According to another embodiment, modules 12 use link usage statistics for low-speed links 24 to determine a current mode of operation. In this embodiment, module 12 monitors information, such as traffic and utilization of low-speed link 24, to determine whether or not to operate in peak mode. This permits module 12 to determine its mode of operation based upon downstream information that can be directly monitored.
According to other embodiments, module 12 may determine a current mode of operation based upon traffic flow and operating characteristics. For example, module 12 may determine a mode of operation by monitoring multiplexing operation as compared to preset and/or historical operational characteristics. Using this scheme, module 12 can determine a current mode of operation based purely upon packet processing, without relying upon upstream or downstream traffic information.
In a particular embodiment, module 12 compares its recent performance in multiplexing packets to expected operational characteristics to determine whether or not to switch between modes. For example, through analysis, an administrator may determine that module 12 sends 99% of multiplexed packets based upon the buffer size parameter during “healthy” operation. This means that, during healthy operation, module 12 communicates undersized multiplexed packets because of the timeout value only one percent of the time. If module 12 determines that recent operation has resulted in timing out significantly more than one percent, module 12 may reduce its buffer size parameter. Similarly, if module 12 determines that recent operation has timed out significantly less than one percent, module 12 may increase the buffer size parameter. This technique permits dynamic variation through a range buffer sizes based upon analysis of internal operation. However, while the preceding description provides a specific method for adjusting buffer size and provides specific values, system 10 contemplates modules 12 using any appropriate internal monitoring of operations, values and thresholds as appropriate to switch between modes of operation.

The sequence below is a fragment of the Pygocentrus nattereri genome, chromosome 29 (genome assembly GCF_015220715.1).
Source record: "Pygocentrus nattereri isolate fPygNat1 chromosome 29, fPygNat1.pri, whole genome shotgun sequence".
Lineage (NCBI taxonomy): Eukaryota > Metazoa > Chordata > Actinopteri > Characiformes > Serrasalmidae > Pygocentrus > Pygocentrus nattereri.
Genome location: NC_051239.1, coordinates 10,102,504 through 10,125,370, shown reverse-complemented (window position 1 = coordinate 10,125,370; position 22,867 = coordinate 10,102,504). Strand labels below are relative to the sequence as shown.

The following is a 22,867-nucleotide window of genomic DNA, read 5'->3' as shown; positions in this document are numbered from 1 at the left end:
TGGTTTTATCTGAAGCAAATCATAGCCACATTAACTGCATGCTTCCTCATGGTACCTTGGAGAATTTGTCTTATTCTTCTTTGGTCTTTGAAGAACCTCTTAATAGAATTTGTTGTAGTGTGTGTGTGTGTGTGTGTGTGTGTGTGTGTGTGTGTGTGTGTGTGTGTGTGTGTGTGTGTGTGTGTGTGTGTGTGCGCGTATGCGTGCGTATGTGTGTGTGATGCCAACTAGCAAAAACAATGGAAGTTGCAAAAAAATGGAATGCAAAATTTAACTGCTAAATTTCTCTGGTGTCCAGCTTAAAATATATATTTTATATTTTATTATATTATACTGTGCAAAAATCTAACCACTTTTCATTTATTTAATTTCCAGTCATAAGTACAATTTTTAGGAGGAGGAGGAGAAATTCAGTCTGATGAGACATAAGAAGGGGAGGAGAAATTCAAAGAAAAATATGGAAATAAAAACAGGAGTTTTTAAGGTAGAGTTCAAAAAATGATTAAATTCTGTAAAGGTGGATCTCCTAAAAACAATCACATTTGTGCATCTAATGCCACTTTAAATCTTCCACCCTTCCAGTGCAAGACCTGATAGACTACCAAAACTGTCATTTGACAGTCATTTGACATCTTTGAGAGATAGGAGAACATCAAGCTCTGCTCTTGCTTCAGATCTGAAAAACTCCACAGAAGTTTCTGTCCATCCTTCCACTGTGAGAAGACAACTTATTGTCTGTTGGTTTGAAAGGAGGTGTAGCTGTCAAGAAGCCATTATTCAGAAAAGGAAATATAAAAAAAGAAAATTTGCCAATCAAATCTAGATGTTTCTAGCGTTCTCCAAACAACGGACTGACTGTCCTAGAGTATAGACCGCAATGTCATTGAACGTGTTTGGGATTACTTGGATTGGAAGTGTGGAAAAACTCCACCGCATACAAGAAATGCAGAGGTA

The preceding description details particular embodiments for dynamically varying the mode of multiplexing operation based upon information such as upstream and downstream traffic and internal operations of module 12. Because each scheme can provide particular advantages, system 10 contemplates modules 12 using one or more of these techniques, alone or in combination, during operation. Moreover, system 10 contemplates modules 12 using other techniques for dynamically varying operational modes to adjust packet multiplexing activity in accordance with network traffic activity. Also, while system 10 illustrates modules 12 operating to multiplex packets for a specific type of network, the disclosed concepts may be suitable for multiplexing packets in any system with point-to-point traffic that exhibits variable traffic densities.
High-speed interface 42 provides a link to one or more network elements across a relatively high bandwidth connection. For example, high-speed interface 42 may link module 40 to one or more stations 14 or may link module 40 to base station controller 20. Similarly, high-speed interface 42 may link module 40 to any appropriate network elements that generate packets. Low-speed interface 42 provides an interface to one or more bandwidth constrained network connections. Using low-speed interface 44, module 40 may couple to one or more remote modules 40. These interfaces 42 and 44, while each depicted with a single link, may include any number and type of connections and pathways formed through any appropriate media. For example, these interfaces may have multiple ports for coupling to a number of transport lines and may use multiple pathways on any number of these lines.
Management interface 46 provides an interface for module 40 to receive management and operational information. For example, through management interface 46, an administrator may establish settings and configurations within module 40. Also, through management interface 46, module 40 may receive upstream network traffic information from other network elements. For example, management interface 46 may couple to station 14 and permit station 14 to supply traffic information, such as wireless link utilization.